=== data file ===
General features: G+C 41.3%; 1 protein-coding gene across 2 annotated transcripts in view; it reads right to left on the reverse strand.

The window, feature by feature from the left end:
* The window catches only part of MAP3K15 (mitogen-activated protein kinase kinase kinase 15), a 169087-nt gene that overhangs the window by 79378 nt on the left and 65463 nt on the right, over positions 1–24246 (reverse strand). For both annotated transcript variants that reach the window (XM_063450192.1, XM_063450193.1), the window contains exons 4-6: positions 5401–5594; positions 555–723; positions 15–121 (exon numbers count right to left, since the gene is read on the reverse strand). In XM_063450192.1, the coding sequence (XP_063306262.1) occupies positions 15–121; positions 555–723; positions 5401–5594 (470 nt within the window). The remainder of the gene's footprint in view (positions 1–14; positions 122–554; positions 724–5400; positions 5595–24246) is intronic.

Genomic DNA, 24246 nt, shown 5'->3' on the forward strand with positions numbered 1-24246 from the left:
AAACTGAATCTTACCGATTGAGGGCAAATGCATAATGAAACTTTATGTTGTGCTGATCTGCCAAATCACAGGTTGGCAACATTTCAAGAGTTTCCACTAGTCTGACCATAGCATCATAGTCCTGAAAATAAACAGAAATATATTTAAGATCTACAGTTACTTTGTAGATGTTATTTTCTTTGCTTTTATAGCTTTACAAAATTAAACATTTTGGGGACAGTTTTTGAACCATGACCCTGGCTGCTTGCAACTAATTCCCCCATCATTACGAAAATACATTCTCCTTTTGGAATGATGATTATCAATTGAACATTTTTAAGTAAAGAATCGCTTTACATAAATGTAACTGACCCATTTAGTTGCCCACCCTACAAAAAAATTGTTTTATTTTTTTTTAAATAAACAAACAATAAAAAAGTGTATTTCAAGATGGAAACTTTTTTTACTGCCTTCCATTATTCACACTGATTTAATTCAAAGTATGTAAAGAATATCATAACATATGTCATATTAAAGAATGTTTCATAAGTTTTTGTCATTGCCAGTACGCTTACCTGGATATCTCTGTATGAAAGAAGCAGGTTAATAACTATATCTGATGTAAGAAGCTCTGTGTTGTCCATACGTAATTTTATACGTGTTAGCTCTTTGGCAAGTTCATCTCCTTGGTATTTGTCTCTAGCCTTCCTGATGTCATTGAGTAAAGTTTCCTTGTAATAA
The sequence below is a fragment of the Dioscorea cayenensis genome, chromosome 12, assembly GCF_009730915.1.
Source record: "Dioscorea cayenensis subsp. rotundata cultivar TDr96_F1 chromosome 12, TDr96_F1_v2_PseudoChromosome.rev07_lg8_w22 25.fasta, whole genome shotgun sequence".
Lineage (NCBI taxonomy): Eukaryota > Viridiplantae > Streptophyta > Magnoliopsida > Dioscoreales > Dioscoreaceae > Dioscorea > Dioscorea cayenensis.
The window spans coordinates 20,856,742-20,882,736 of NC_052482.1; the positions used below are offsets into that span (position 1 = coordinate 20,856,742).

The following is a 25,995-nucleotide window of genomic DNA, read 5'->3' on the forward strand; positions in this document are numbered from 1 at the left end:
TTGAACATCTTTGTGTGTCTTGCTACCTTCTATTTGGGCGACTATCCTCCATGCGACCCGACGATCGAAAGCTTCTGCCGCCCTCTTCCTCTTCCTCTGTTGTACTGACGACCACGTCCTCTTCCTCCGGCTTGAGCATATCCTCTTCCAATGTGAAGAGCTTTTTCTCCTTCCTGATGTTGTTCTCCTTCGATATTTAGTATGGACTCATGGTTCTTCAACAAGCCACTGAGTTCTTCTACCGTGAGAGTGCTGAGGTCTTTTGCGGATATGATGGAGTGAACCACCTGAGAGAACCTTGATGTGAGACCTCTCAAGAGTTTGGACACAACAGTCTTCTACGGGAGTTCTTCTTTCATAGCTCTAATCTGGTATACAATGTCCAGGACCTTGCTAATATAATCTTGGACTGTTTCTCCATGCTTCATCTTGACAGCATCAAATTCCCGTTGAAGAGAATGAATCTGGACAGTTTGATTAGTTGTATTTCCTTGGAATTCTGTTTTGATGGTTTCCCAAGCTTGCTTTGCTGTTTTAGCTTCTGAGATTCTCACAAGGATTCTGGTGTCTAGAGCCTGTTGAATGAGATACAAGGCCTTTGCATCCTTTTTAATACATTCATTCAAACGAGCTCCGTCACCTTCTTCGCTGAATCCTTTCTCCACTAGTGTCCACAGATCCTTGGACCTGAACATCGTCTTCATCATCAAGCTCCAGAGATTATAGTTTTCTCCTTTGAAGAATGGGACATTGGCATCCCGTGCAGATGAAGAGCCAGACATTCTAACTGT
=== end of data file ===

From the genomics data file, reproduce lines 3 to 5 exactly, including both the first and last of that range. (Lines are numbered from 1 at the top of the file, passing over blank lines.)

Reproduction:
* The window catches only part of MAP3K15 (mitogen-activated protein kinase kinase kinase 15), a 169087-nt gene that overhangs the window by 79378 nt on the left and 65463 nt on the right, over positions 1–24246 (reverse strand). For both annotated transcript variants that reach the window (XM_063450192.1, XM_063450193.1), the window contains exons 4-6: positions 5401–5594; positions 555–723; positions 15–121 (exon numbers count right to left, since the gene is read on the reverse strand). In XM_063450192.1, the coding sequence (XP_063306262.1) occupies positions 15–121; positions 555–723; positions 5401–5594 (470 nt within the window). The remainder of the gene's footprint in view (positions 1–14; positions 122–554; positions 724–5400; positions 5595–24246) is intronic.

Genomic DNA, 24246 nt, shown 5'->3' on the forward strand with positions numbered 1-24246 from the left:
AAACTGAATCTTACCGATTGAGGGCAAATGCATAATGAAACTTTATGTTGTGCTGATCTGCCAAATCACAGGTTGGCAACATTTCAAGAGTTTCCACTAGTCTGACCATAGCATCATAGTCCTGAAAATAAACAGAAATATATTTAAGATCTACAGTTACTTTGTAGATGTTATTTTCTTTGCTTTTATAGCTTTACAAAATTAAACATTTTGGGGACAGTTTTTGAACCATGACCCTGGCTGCTTGCAACTAATTCCCCCATCATTACGAAAATACATTCTCCTTTTGGAATGATGATTATCAATTGAACATTTTTAAGTAAAGAATCGCTTTACATAAATGTAACTGACCCATTTAGTTGCCCACCCTACAAAAAAATTGTTTTATTTTTTTTTAAATAAACAAACAATAAAAAAGTGTATTTCAAGATGGAAACTTTTTTTACTGCCTTCCATTATTCACACTGATTTAATTCAAAGTATGTAAAGAATATCATAACATATGTCATATTAAAGAATGTTTCATAAGTTTTTGTCATTGCCAGTACGCTTACCTGGATATCTCTGTATGAAAGAAGCAGGTTAATAACTATATCTGATGTAAGAAGCTCTGTGTTGTCCATACGTAATTTTATACGTGTTAGCTCTTTGGCAAGTTCATCTCCTTGGTATTTGTCTCTAGCCTTCCTGATGTCATTGAGTAAAGTTTCCTTGTAATAA